Friday, February 23, 2007

Yoga weekend with Aadil

Aadil Palkhivala is in East Lansing this weekend for a 3-day yoga workshop. It started at noon today with a three hour asana practice and concluded with a 2.5 hour talk and discussion about yoga philosophy.

Aadil began the afternoon session with a short introduction. He talked about the necessity of finding joy in the practice. The best way to do that is to stop focusing on achieving perfection in the pose. Forget about thinking it all through and just feel the actions in the pose. Aadil said too many people take asana way too seriously. Asana is a necessity to learn yoga but it's not important. Asana is best used to train the body for yoga. At one point in the middle of the practice, Aadil commented that there are three requirements for growth to happen: joy, health, and wealth. Without them, it's impossible to progress in yoga or life.

The practice we did started out with Aadil's morning sequence then moved into Surya Namaskar, which we did 3 times. Here are the rest of the postures:

Trikonasana
Parsvakonasana
Adho Mukha Svanasana
Sirsasana
Sarvangasana
Bhujangasana - this one we did several times, with focus on raising our chests by pulling up through the pit of the abdomen.
Raja Kapotasana - this is not a pose I can do. I can get part way there but with lots of props and help from a partner. Aadil had us work in pairs on this and at the wall. I could sure feel that I am much more flexible on one side than the other. And my mind was much more resistant to this pose than my body was. I had the idea in my head that I couldn't even begin to do this posture and that made it even harder. That's something to keep in mind for the next time.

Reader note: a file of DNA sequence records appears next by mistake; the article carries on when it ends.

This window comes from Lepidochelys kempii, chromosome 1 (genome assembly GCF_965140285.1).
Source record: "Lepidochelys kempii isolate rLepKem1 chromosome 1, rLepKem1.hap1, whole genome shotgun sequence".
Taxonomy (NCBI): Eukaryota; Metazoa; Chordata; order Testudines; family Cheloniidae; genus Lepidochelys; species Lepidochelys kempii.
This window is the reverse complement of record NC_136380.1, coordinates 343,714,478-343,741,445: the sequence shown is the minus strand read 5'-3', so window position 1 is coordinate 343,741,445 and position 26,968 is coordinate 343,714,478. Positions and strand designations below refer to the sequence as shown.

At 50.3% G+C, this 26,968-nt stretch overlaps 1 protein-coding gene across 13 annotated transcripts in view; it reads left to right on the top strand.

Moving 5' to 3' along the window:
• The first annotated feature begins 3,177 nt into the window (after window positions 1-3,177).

Urdhva Dhanurasana - We did this one several times and did some partner work, too, with foam blocks. The object was to press one block between our knees and one between our elbows. Then without letting them fall, raise our head off the floor. Pretty close to impossible but it does help teach the correct alignment in the pose.
Supta Padangusthasana - The variation we used here was to grab both sides of the upward facing foot with our hands, bend the down leg, and lift the hip enough to keep the upward leg straight. It really helped release the back and stretch the hamstring.
Savasana

About 30 minutes after the practice, my body really let go and I was ready to just sit for awhile.

More about the philosophy talk later.

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